Hancock urges lawmakers to stay at table, resolve impasse over construction defects legislation

Author: Ernest Luning - April 6, 2017 - Updated: April 7, 2017

Denver Mayor Michael Hancock addresses a banquet on May 25, 2016, in Denver. (Photo by Ernest Luning/The Colorado Statesman)
Denver Mayor Michael Hancock addresses a banquet on May 25, 2016, in Denver. (Photo by Ernest Luning/The Colorado Statesman)

Calling bipartisan legislation aimed at tackling construction defects issues “critically important,” a spokeswoman for Denver Mayor Michael Hancock on Thursday said the mayor is urging negotiators to stay at the table and push through to find a solution.

“Addressing construction defects is critically important and Denver remains hopeful that meaningful action will move forward this session,” Hancock’s deputy communications director, Jenna Espinoza, told The Colorado Statesman. “We thank all parties involved for staying at the table and continuing to work toward a comprehensive solution.”

“More attainable home ownership options for our residents may depend on successful resolution of this legislative impasse,” she added.

Sponsors of House Bill 1279 on Tuesday delayed for the second time a scheduled committee hearing on the legislation, which would make it more difficult for homeowners’ associations to file legal complaints over defective construction in condominium projects.

Builders say the threat of protracted, multi-million dollar class action lawsuits has made it prohibitively expensive to build condos in Colorado. Groups representing condominium owners and lawyers who represent them, however, say they’re unwilling to bargain away the legal rights of homeowners to protect what’s often their most valuable asset.

The bill was originally scheduled for a hearing before the House State, Veterans and Military Affairs Committee on March 29, but the pair of delays have moved that initial hearing to next Wednesday, April 12.

Hancock, a Democrat, is part of a bipartisan coalition of 40 metro-area mayors that has been calling on the General Assembly to swallow their differences and repair the situation.

The mayors say problems with current law have helped fuel a housing crisis across the state in recent years as builders have all but abandoned the condominium segment of the market, pushing housing out of reach for first-time homebuyers and others.

This is the fourth year the Legislature has attempted to tackle the issue, and leadership on both sides of the aisle in both chambers called it a top priority when the session launched in January.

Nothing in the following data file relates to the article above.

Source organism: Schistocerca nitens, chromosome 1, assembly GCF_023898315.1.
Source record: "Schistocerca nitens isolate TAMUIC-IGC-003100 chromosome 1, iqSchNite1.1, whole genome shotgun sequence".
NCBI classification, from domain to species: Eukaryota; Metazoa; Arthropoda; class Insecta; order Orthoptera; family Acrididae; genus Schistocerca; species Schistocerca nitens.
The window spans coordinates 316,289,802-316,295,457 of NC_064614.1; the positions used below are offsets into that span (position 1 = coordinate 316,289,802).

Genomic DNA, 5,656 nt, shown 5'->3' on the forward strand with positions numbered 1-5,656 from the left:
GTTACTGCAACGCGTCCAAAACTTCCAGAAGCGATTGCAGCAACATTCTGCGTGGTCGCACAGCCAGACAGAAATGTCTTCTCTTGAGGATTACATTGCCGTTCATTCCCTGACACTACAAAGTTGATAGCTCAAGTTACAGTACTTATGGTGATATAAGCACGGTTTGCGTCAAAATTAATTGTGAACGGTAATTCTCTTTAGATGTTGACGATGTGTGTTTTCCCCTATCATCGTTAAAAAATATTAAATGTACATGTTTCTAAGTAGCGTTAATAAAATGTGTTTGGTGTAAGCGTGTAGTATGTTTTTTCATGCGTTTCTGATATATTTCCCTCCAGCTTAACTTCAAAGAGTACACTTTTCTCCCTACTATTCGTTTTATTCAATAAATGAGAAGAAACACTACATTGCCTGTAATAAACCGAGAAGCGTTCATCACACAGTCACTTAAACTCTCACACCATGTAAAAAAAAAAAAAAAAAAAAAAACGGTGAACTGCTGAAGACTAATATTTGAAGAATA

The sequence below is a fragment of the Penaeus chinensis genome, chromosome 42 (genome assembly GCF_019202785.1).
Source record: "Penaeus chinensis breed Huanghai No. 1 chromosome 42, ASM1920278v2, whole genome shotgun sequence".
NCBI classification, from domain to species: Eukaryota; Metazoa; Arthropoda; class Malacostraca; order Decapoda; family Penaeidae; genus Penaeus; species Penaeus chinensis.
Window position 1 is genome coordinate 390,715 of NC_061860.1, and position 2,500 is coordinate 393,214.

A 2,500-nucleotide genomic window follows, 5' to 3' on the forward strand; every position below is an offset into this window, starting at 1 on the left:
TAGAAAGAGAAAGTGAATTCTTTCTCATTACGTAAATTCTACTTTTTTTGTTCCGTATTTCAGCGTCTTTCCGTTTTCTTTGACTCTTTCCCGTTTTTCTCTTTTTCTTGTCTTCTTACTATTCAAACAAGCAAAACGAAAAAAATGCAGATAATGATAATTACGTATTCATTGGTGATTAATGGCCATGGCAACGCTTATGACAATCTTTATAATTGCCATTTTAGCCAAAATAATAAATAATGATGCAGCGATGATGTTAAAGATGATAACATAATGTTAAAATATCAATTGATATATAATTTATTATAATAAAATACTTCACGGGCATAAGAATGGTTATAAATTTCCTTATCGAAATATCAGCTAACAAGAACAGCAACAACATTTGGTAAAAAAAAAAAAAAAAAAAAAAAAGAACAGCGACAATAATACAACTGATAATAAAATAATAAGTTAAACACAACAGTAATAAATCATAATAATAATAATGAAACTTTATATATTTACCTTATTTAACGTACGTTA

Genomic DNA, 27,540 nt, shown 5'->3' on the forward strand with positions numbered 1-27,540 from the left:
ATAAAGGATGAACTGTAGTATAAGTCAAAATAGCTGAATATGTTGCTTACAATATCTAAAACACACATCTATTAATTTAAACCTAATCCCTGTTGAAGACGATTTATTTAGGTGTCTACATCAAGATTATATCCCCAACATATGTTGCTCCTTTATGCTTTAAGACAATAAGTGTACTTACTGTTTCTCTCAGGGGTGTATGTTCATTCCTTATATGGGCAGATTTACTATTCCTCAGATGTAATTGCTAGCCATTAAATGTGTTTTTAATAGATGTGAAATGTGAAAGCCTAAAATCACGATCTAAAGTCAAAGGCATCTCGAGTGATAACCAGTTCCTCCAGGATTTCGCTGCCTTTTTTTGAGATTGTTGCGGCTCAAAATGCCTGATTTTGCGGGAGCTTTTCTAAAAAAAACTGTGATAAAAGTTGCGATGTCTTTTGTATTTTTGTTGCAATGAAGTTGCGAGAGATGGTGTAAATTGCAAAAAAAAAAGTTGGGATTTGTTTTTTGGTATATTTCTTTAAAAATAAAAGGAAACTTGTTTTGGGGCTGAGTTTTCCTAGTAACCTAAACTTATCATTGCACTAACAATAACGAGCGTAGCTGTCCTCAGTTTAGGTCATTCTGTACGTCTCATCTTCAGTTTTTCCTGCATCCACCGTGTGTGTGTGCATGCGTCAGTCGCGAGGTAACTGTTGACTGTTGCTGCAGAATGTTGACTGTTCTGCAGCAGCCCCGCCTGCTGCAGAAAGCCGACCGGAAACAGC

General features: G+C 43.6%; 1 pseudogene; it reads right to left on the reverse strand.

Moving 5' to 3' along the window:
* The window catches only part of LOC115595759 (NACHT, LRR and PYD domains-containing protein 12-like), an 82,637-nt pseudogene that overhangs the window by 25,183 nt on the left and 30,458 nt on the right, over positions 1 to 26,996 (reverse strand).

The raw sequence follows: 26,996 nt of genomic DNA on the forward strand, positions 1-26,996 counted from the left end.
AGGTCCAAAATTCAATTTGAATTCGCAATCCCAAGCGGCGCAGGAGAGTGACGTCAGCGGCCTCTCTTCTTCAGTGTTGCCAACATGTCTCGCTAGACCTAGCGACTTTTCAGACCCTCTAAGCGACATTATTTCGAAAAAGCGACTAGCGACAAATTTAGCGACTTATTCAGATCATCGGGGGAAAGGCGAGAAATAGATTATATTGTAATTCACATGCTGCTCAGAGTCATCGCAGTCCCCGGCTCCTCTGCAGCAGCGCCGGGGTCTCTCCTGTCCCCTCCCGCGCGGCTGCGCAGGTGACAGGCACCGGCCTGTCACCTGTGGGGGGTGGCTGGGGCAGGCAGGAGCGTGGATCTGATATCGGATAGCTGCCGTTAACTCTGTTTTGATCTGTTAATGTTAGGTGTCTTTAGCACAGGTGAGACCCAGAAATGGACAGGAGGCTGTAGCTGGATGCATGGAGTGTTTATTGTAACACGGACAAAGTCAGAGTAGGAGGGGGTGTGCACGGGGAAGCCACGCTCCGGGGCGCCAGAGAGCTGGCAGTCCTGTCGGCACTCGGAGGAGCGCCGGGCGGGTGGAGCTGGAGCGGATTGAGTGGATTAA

Lawmakers say they’re closer to a legislative fix than ever before, but last week they appeared to have hit a wall on a provision in the bill that would extend the statute of limitations for suing developers by several months — a process known as “tolling” — while homeowners hold a required election to decide whether to file a complaint.

This week, negotiators on both sides said the sticking point remained unresolved, but the bill’s key drivers in the House — including Assistant House Majority Leader Alec Garnett, D-Denver, House Minority Whip Lori Saine, R-Dacono, and Assistant House Minority Leader Cole Wist, R-Centennial — said they were hitting the pause button while House members prepared for marathon sessions to consider the state budget.

Negotiators were “still working” toward a solution, Garnett said late Tuesday, while Wist said he remained confident that lawmakers and stakeholders will find common ground and get a bill to a vote of the full chamber.

The bill’s prime sponsors in the Senate are Senate Minority Leader Lucia Guzman, D-Denver, and state Sen. Jack Tate, R-Centennial.

Ernest Luning

Ernest Luning

Ernest Luning is a political correspondent for Colorado Politics. He has covered politics and government for newspapers and online news sites in Colorado for more than 25 years, including at the Highlands Ranch Herald, the Jefferson Sentinels chain of community newspapers and the Aurora Sentinel, where he was the city hall and cops reporter. After editing the Aurora Daily Sun, he was a political reporter and blogger for The Colorado Independent site. For nearly a decade, he was a senior political reporter and occasional editor at The Colorado Statesman before the 119-year-old publication merged with Colorado Politics in 2017.